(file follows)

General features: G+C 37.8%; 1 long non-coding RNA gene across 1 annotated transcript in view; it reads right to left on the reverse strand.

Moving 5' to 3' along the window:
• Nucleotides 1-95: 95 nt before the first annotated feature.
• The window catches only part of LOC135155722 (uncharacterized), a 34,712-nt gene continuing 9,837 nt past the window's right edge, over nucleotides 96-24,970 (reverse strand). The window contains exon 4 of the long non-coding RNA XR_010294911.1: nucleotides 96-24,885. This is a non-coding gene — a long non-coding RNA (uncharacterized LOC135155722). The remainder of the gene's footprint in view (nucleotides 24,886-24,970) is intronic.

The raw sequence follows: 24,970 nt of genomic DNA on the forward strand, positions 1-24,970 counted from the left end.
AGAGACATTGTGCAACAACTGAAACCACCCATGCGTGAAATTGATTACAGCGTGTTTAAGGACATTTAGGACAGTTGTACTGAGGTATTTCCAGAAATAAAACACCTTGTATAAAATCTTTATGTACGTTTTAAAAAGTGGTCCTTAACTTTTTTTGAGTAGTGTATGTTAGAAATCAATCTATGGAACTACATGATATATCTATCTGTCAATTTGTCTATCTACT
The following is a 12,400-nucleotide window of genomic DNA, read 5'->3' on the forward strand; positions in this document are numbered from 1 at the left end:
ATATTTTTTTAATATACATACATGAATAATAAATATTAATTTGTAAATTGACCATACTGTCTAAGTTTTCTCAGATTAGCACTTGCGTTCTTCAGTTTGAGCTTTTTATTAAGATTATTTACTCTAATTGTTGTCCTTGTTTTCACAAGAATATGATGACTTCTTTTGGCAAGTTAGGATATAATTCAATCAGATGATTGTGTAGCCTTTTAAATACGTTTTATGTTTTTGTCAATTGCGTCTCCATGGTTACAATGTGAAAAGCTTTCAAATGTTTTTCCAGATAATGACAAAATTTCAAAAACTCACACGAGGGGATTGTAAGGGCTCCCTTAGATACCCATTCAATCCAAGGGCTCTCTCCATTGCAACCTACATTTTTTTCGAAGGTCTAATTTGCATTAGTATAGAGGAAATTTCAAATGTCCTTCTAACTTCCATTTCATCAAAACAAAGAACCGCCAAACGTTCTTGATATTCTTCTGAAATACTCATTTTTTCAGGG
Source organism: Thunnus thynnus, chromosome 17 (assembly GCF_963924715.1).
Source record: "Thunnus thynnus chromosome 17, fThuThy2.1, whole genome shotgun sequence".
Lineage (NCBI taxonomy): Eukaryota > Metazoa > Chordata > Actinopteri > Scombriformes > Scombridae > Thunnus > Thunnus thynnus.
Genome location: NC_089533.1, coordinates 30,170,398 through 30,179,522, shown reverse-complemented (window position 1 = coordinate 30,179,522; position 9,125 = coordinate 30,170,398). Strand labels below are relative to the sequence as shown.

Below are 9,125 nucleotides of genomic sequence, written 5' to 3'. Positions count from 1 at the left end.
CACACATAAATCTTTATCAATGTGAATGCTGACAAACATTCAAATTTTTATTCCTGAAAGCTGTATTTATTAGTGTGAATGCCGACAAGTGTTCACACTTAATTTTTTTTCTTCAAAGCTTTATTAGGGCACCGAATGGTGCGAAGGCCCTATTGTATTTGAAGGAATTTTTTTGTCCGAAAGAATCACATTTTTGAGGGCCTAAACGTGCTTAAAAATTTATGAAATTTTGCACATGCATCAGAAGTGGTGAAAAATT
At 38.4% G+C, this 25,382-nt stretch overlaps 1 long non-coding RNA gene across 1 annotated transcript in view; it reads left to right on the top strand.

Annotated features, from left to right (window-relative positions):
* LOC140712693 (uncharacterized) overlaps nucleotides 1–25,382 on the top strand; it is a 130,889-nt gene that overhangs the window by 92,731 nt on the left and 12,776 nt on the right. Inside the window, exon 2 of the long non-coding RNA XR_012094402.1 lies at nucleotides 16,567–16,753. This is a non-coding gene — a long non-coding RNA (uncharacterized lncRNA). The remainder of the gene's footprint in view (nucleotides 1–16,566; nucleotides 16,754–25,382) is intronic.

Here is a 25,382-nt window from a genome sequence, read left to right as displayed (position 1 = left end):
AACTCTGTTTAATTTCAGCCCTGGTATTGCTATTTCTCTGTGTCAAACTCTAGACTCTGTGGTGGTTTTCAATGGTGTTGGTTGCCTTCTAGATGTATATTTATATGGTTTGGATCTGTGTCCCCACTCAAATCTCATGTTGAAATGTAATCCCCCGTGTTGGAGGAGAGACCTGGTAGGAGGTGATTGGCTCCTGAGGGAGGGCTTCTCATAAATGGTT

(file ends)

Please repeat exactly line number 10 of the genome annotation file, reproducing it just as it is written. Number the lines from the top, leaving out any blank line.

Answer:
Source record: "Thunnus thynnus chromosome 17, fThuThy2.1, whole genome shotgun sequence".